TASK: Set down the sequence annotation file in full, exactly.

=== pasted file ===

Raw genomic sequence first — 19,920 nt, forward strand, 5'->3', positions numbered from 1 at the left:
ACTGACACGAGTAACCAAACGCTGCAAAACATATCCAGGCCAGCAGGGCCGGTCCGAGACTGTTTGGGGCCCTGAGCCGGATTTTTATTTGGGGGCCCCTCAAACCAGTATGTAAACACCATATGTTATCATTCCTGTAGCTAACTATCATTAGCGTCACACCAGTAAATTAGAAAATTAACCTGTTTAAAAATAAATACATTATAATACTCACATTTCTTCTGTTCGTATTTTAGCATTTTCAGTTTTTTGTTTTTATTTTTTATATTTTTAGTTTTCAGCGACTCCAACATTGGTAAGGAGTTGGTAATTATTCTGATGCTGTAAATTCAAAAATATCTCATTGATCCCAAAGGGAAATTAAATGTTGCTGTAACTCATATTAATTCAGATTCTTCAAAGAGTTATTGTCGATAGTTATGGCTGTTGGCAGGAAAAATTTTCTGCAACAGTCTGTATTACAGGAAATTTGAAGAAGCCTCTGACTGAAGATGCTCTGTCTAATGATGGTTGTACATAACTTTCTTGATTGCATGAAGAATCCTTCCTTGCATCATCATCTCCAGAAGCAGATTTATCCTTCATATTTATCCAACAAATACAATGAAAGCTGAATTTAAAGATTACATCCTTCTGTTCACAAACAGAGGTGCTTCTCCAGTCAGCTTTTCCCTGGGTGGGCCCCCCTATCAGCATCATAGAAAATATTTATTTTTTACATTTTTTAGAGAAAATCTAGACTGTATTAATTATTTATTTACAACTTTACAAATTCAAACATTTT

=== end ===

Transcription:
Raw genomic sequence first — 19,920 nt, forward strand, 5'->3', positions numbered from 1 at the left:
ACTGACACGAGTAACCAAACGCTGCAAAACATATCCAGGCCAGCAGGGCCGGTCCGAGACTGTTTGGGGCCCTGAGCCGGATTTTTATTTGGGGGCCCCTCAAACCAGTATGTAAACACCATATGTTATCATTCCTGTAGCTAACTATCATTAGCGTCACACCAGTAAATTAGAAAATTAACCTGTTTAAAAATAAATACATTATAATACTCACATTTCTTCTGTTCGTATTTTAGCATTTTCAGTTTTTTGTTTTTATTTTTTATATTTTTAGTTTTCAGCGACTCCAACATTGGTAAGGAGTTGGTAATTATTCTGATGCTGTAAATTCAAAAATATCTCATTGATCCCAAAGGGAAATTAAATGTTGCTGTAACTCATATTAATTCAGATTCTTCAAAGAGTTATTGTCGATAGTTATGGCTGTTGGCAGGAAAAATTTTCTGCAACAGTCTGTATTACAGGAAATTTGAAGAAGCCTCTGACTGAAGATGCTCTGTCTAATGATGGTTGTACATAACTTTCTTGATTGCATGAAGAATCCTTCCTTGCATCATCATCTCCAGAAGCAGATTTATCCTTCATATTTATCCAACAAATACAATGAAAGCTGAATTTAAAGATTACATCCTTCTGTTCACAAACAGAGGTGCTTCTCCAGTCAGCTTTTCCCTGGGTGGGCCCCCCTATCAGCATCATAGAAAATATTTATTTTTTACATTTTTTAGAGAAAATCTAGACTGTATTAATTATTTATTTACAACTTTACAAATTCAAACATTTT